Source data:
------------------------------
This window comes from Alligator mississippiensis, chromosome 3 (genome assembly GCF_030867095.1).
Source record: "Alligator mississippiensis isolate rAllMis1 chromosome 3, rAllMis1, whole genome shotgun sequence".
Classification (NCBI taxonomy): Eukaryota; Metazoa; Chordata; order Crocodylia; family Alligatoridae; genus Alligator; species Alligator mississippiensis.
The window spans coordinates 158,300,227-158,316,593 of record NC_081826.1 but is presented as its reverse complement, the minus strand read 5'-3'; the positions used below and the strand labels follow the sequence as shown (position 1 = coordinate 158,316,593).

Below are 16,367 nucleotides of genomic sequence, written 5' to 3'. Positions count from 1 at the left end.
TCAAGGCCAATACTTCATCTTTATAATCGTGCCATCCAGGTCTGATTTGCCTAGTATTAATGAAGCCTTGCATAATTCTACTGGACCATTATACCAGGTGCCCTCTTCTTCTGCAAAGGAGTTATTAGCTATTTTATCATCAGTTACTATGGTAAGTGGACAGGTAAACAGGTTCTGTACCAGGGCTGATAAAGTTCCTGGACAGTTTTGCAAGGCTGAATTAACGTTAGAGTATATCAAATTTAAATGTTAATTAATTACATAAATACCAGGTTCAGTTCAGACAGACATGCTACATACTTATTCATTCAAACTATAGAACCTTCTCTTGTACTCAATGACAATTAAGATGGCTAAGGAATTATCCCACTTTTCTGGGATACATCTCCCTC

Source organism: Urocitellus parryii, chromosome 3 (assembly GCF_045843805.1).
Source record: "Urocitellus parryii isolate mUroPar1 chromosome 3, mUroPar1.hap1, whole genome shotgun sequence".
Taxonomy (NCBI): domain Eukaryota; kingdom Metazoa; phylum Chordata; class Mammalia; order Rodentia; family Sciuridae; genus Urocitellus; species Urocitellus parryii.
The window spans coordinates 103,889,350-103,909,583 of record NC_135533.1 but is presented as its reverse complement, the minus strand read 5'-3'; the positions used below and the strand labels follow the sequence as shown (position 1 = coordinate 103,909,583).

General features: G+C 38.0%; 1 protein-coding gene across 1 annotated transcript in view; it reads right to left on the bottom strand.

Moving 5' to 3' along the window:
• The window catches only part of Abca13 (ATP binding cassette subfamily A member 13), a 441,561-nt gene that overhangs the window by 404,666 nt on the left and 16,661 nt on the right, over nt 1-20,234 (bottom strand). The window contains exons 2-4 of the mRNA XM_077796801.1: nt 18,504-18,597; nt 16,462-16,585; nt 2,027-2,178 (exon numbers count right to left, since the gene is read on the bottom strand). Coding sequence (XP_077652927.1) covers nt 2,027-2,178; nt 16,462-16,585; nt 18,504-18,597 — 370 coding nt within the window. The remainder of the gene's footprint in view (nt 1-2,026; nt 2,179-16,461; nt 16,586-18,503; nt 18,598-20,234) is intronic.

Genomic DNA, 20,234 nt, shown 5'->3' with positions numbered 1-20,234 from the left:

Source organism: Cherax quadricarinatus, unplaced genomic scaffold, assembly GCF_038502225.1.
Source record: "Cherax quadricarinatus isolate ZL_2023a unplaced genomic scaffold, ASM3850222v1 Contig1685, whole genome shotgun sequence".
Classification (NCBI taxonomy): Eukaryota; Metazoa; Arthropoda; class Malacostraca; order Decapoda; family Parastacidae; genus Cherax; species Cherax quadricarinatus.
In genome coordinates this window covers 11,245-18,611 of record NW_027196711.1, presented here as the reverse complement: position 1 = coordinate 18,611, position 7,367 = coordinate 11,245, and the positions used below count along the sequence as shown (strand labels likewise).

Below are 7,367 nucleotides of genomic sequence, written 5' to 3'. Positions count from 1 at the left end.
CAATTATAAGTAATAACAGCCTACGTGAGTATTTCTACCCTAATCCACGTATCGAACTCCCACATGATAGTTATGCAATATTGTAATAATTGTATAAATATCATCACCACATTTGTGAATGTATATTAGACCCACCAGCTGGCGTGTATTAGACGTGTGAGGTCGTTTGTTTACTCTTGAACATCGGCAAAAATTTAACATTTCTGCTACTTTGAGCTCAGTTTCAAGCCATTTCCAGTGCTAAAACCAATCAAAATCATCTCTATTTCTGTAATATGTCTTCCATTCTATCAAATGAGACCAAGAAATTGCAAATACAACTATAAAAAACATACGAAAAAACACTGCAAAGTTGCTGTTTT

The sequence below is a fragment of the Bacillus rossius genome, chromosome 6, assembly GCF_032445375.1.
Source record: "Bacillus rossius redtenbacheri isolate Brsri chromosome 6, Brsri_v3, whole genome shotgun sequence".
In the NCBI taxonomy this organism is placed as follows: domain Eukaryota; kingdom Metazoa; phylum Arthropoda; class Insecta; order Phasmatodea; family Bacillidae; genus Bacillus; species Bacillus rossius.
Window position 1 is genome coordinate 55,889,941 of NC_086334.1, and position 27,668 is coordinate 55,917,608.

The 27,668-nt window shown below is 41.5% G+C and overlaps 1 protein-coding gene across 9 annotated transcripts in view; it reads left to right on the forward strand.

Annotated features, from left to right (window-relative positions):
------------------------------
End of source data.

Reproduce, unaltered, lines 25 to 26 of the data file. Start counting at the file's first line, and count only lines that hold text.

The 27,668-nt window shown below is 41.5% G+C and overlaps 1 protein-coding gene across 9 annotated transcripts in view; it reads left to right on the forward strand.

Annotated features, from left to right (window-relative positions):